Movement Control / Edition 1by Paul Cordo
Pub. Date: 11/28/2004
Publisher: Cambridge University Press
Movement is arguably the most fundamental and important function of the nervous system, since the organism cannot exist without it. Purposive movement requires the coordination of actions within many areas of the cerebral cortex, cerebellum, basal ganglia, spinal cord, and peripheral nerves and sensory receptors, which together must control a highly complex biomechanical apparatus made up of the skeleton and muscles. Beginning at the level of biomechanics and spinal reflexes and proceeding upward to brain structures in the cerebellum, brainstem, and cerebral cortex, the chapters in this volume of a special issue of Behavioral and Brain Sciences devoted to this topic highlight important issues in movement control. Commentaries provide a balanced treatment of the articles by experts in a variety of areas related to movement, including behavior, physiology, robotics, and mathematics.
- Cambridge University Press
- Publication date:
- Edition description:
- New Edition
- Product dimensions:
- 8.62(w) x 10.87(h) x 0.63(d)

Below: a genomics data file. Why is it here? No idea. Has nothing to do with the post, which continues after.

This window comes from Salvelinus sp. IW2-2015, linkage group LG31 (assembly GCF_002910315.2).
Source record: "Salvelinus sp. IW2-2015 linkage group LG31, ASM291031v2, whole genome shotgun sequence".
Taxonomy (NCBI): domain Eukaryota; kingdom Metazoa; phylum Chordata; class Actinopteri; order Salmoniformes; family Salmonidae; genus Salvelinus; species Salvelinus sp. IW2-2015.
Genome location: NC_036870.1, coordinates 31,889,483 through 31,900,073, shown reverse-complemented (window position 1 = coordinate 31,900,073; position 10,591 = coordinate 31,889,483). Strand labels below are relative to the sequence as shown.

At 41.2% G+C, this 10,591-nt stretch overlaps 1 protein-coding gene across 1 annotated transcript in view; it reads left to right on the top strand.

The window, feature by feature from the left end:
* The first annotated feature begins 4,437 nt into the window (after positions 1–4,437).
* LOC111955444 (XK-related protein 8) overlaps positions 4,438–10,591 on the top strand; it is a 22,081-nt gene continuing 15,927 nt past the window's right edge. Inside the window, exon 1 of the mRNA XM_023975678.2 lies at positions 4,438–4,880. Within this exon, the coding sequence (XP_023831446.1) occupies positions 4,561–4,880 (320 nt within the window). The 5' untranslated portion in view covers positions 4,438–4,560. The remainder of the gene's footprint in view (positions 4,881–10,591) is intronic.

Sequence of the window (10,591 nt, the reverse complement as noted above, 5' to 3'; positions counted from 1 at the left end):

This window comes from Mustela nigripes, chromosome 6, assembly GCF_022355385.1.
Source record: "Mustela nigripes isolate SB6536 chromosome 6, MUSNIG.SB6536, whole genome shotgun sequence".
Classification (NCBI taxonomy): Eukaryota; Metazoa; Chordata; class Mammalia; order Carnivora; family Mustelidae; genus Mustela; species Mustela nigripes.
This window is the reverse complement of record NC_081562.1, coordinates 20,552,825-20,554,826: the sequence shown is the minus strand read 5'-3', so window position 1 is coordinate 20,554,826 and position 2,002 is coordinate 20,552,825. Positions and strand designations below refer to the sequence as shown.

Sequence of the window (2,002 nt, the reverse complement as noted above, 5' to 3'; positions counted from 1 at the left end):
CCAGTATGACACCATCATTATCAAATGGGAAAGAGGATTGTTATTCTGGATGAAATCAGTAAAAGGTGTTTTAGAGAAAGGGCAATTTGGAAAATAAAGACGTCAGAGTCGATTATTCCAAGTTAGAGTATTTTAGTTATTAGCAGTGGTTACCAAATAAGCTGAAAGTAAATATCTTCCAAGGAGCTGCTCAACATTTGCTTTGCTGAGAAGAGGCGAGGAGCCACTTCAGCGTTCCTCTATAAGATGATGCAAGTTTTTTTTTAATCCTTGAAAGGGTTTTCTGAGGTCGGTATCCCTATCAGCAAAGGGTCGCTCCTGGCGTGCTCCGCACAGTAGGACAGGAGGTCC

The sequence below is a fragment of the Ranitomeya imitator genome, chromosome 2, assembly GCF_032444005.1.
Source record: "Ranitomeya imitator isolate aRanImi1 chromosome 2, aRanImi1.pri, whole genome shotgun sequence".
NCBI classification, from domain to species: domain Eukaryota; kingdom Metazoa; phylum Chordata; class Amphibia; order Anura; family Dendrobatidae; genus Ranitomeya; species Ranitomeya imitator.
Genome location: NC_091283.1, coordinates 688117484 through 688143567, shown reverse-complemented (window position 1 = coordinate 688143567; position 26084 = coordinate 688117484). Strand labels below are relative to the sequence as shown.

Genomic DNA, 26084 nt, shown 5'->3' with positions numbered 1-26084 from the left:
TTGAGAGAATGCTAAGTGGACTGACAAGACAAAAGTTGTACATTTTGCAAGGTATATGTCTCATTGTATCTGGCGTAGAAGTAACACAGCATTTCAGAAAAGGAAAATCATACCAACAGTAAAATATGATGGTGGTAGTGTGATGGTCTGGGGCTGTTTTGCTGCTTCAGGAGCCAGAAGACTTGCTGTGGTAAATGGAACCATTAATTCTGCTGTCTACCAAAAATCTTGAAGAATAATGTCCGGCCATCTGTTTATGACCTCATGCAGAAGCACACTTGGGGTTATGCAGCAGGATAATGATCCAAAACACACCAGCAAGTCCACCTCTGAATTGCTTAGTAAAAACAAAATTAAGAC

Table of Contents1. Does the nervous system use equilibrium-point control to guide single and multiple joint movements? E. Bizzi, N. Hogan, F. A. Mussa-Ivaldi and S. Giszter; 2. Does the nervous system use kinesthetic input to control natural limb movements? S. Gandevia and D. Burke; 3. Can sense be made of spinal interneuron circuits? D. A. McCrea; 4. Implications of neural networks for how we think about brain function D. A. Robinson; 5. Do cortical and basal ganglia motor areas use 'motor programs' to control movement? G. E. Alexander, M. R. DeLong and M. D. Crutcher; 6. Functional heterogeneity with structural homogeneity: how does the cerebellum operate? J. R. Bloedel; 7. Are movement parameters recognizably coded in activity of single neurons? E. E. Fetz; 8. Posterior parietal cortex and egocentric space J. F. Stein; Open peer commentary; Authors' responses.
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